How can you photograph flowers in motion even on windless days? Give a static scene a little energy with a simple trick—set a long-stemmed flower into motion with your hand. Your hand will be outside the frame, and the photo will still be dynamic. For a more precise effect, it’s important to have your camera on a tripod and check the image in the viewfinder or display as you’re moving the stem.
If you’d like to keep parts of the blossom sharp while still emphasizing motion, multi-exposures or joining pictures in Zoner Photo Studio will help.
Motion and Water
The motion of water stirs emotions even in itself, and if you manage to emphasize this element’s magic on top of that—victory! But what can you do when the water is calm and boring during your shot? That’s OK: a creative photographer will find a way.
It’s important to find the right shot angle so that the reflection of the surrounding sky or vegetation gives the water the color you need. Then you can set it rippling by brushing some branches or throwing in a rock. Sometimes waterfowl can help you out if you have something to feed them with. A feather, a leaf on the surface, or maybe a bottle with an imagined castaway’s message can give a photo extra dynamism and a story.
After all, part of your goal is for your audience to be able to engage their imagination upon seeing your picture and think about what was happening when the shot was taken. It’s beautiful when we can perceive a photo using multiple senses—when we hear what it “says” and smell its “aroma.”
Be Sure to Have Fun—And Treat Yourself to Motion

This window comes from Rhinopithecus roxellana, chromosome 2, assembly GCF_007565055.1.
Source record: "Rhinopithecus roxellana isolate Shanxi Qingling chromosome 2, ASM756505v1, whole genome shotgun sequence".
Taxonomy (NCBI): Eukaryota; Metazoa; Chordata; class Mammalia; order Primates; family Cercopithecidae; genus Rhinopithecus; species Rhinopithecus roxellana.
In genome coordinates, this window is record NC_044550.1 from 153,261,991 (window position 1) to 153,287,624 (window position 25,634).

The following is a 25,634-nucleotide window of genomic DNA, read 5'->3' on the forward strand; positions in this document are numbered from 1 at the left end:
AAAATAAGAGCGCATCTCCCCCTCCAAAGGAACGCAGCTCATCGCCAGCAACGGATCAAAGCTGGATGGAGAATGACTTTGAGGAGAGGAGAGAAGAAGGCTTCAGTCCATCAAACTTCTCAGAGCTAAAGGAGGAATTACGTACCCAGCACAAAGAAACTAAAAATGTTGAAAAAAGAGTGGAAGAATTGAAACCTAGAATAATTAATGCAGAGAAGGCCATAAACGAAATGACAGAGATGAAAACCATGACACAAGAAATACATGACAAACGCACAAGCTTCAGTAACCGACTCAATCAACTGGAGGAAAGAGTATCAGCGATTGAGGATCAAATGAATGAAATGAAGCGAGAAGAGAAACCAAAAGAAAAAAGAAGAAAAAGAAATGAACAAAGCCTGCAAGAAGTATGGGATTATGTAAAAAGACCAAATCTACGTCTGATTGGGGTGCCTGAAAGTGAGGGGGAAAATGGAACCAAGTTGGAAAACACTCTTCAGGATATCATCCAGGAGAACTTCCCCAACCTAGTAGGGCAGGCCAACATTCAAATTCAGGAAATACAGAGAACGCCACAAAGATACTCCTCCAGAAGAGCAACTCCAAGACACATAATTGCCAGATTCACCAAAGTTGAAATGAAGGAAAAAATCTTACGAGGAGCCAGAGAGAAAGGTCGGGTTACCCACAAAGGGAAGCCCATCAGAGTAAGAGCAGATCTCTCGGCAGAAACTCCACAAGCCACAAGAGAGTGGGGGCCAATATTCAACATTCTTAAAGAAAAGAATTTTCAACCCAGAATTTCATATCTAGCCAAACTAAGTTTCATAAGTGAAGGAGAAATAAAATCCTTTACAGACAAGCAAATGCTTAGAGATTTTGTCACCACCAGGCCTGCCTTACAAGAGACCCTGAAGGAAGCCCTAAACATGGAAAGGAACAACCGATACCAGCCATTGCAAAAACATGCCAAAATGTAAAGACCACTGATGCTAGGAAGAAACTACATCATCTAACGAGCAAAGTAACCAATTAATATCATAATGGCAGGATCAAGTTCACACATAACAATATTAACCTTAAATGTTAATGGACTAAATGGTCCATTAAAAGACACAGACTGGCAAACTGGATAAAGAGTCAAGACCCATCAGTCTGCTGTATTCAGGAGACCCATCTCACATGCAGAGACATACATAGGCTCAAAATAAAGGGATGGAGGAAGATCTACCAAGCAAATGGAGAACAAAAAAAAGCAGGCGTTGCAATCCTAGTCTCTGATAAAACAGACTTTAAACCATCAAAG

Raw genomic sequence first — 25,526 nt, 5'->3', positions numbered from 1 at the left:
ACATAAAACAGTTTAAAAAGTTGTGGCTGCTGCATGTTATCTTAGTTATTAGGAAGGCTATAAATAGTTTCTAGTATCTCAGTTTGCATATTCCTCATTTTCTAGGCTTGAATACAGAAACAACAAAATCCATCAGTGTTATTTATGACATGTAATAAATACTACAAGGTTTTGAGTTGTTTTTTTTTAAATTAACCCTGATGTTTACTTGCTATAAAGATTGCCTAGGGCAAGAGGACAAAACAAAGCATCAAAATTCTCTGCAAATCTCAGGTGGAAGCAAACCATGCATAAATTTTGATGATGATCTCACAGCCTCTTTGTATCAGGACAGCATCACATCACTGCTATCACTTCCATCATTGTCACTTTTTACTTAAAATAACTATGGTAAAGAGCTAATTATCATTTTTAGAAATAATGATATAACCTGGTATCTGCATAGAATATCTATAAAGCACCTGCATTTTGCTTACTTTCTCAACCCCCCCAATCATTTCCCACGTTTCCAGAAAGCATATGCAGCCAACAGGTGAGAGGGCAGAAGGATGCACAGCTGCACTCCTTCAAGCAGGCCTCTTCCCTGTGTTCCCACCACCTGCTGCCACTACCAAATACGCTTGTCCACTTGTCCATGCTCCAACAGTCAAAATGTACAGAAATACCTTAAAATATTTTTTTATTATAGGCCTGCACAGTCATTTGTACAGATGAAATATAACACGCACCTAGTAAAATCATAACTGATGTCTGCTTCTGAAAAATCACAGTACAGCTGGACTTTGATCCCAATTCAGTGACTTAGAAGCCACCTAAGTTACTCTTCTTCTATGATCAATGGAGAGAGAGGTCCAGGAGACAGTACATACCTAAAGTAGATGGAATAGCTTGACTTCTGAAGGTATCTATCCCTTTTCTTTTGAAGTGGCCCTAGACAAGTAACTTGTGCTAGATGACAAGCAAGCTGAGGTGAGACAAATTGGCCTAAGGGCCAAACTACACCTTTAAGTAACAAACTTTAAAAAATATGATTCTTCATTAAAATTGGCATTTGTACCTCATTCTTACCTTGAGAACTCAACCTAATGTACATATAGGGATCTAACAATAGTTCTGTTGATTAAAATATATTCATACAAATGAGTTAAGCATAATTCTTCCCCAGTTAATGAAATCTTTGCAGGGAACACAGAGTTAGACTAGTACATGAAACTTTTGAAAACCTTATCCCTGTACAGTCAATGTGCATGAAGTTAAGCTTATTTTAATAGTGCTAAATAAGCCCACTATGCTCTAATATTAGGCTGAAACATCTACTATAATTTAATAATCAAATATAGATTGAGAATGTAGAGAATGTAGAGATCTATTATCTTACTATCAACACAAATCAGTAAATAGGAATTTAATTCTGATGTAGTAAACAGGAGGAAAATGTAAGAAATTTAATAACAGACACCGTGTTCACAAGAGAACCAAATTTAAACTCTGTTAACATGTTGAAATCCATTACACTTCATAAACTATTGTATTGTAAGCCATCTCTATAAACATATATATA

We all need exercise and a chance to share joy, especially right now, so share this chance to take something fun and make it useful—by making it part of a family photo outing.
Here the photographer is crouched paparazzi-style behind a poppy field so they can shoot from a low angle and fill the frame with the field—not a noisy background. In a shot like this, you can also hide a chair or a trampoline along a trail in the field, to fit in a glorious jump. If the sky isn’t very photogenic, that’s OK—you can quickly recolor it to suit you using presets in Zoner Photo Studio.
How do you get your kids to come outside? With a fun time centered on photos and running around. Just harness their natural love of play and the beauty of colorful fields in bloom.
This is a chance to have fun with your family while also proving to yourself that good photography and respect towards nature do mix. You don’t have to trample a single flower to bring home some incredible pictures.
Pets are definitely welcome in these photo experiments, especially if they’re quick and playful. But keep in mind that you’ll use up a lot of treats per successful picture until you figure out your ideal exposure length.
It makes a photo feel more dynamic when its subject is sharp, but its background looks like it has been brushed onto the picture. You can achieve this using the technique called panning, which hinges on a photographer’s ability to track an object in motion and keep it in the same part of the viewfinder throughout the shot.
When you haven’t managed a good shot, the treats are all out, and your pet isn’t in the mood to cooperate, try cooperating with Zoner Photo Studio X.
Got some photo experiment ideas of your own? Share your experience with us in the comments.
Here’s wishing you lots of joy and fun with your photo experiments!
Do you enjoy interesting photo effects full of motion? Then read our article on Zoom Burst for example!
Last updated 23. July 2020